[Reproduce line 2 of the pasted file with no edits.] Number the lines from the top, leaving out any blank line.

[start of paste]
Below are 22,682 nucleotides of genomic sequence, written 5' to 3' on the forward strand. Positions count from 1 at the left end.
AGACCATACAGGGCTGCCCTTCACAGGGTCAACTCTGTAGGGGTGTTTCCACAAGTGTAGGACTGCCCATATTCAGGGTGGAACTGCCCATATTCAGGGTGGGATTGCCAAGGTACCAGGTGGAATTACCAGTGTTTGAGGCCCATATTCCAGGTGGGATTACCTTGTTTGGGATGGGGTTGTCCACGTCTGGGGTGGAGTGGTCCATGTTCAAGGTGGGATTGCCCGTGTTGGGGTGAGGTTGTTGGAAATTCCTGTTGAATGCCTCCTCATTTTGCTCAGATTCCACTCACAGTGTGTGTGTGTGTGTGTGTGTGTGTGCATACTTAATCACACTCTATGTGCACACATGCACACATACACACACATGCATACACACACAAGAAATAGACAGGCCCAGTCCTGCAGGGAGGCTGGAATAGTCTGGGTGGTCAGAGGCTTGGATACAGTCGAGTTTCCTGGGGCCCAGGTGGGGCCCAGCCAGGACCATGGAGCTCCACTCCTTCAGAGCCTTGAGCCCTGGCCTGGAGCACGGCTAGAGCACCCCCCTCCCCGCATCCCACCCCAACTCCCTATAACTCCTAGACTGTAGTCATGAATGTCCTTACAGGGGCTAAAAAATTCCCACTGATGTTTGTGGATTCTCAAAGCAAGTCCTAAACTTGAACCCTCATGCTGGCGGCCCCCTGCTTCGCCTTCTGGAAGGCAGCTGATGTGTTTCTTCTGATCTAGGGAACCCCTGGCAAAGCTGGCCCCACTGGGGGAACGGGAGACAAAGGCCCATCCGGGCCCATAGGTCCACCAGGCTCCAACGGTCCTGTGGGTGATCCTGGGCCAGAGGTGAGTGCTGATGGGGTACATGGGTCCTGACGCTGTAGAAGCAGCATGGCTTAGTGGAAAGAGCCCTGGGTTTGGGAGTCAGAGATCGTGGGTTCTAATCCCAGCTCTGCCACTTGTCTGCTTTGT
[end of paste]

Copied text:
AGACCATACAGGGCTGCCCTTCACAGGGTCAACTCTGTAGGGGTGTTTCCACAAGTGTAGGACTGCCCATATTCAGGGTGGAACTGCCCATATTCAGGGTGGGATTGCCAAGGTACCAGGTGGAATTACCAGTGTTTGAGGCCCATATTCCAGGTGGGATTACCTTGTTTGGGATGGGGTTGTCCACGTCTGGGGTGGAGTGGTCCATGTTCAAGGTGGGATTGCCCGTGTTGGGGTGAGGTTGTTGGAAATTCCTGTTGAATGCCTCCTCATTTTGCTCAGATTCCACTCACAGTGTGTGTGTGTGTGTGTGTGTGTGTGCATACTTAATCACACTCTATGTGCACACATGCACACATACACACACATGCATACACACACAAGAAATAGACAGGCCCAGTCCTGCAGGGAGGCTGGAATAGTCTGGGTGGTCAGAGGCTTGGATACAGTCGAGTTTCCTGGGGCCCAGGTGGGGCCCAGCCAGGACCATGGAGCTCCACTCCTTCAGAGCCTTGAGCCCTGGCCTGGAGCACGGCTAGAGCACCCCCCTCCCCGCATCCCACCCCAACTCCCTATAACTCCTAGACTGTAGTCATGAATGTCCTTACAGGGGCTAAAAAATTCCCACTGATGTTTGTGGATTCTCAAAGCAAGTCCTAAACTTGAACCCTCATGCTGGCGGCCCCCTGCTTCGCCTTCTGGAAGGCAGCTGATGTGTTTCTTCTGATCTAGGGAACCCCTGGCAAAGCTGGCCCCACTGGGGGAACGGGAGACAAAGGCCCATCCGGGCCCATAGGTCCACCAGGCTCCAACGGTCCTGTGGGTGATCCTGGGCCAGAGGTGAGTGCTGATGGGGTACATGGGTCCTGACGCTGTAGAAGCAGCATGGCTTAGTGGAAAGAGCCCTGGGTTTGGGAGTCAGAGATCGTGGGTTCTAATCCCAGCTCTGCCACTTGTCTGCTTTGT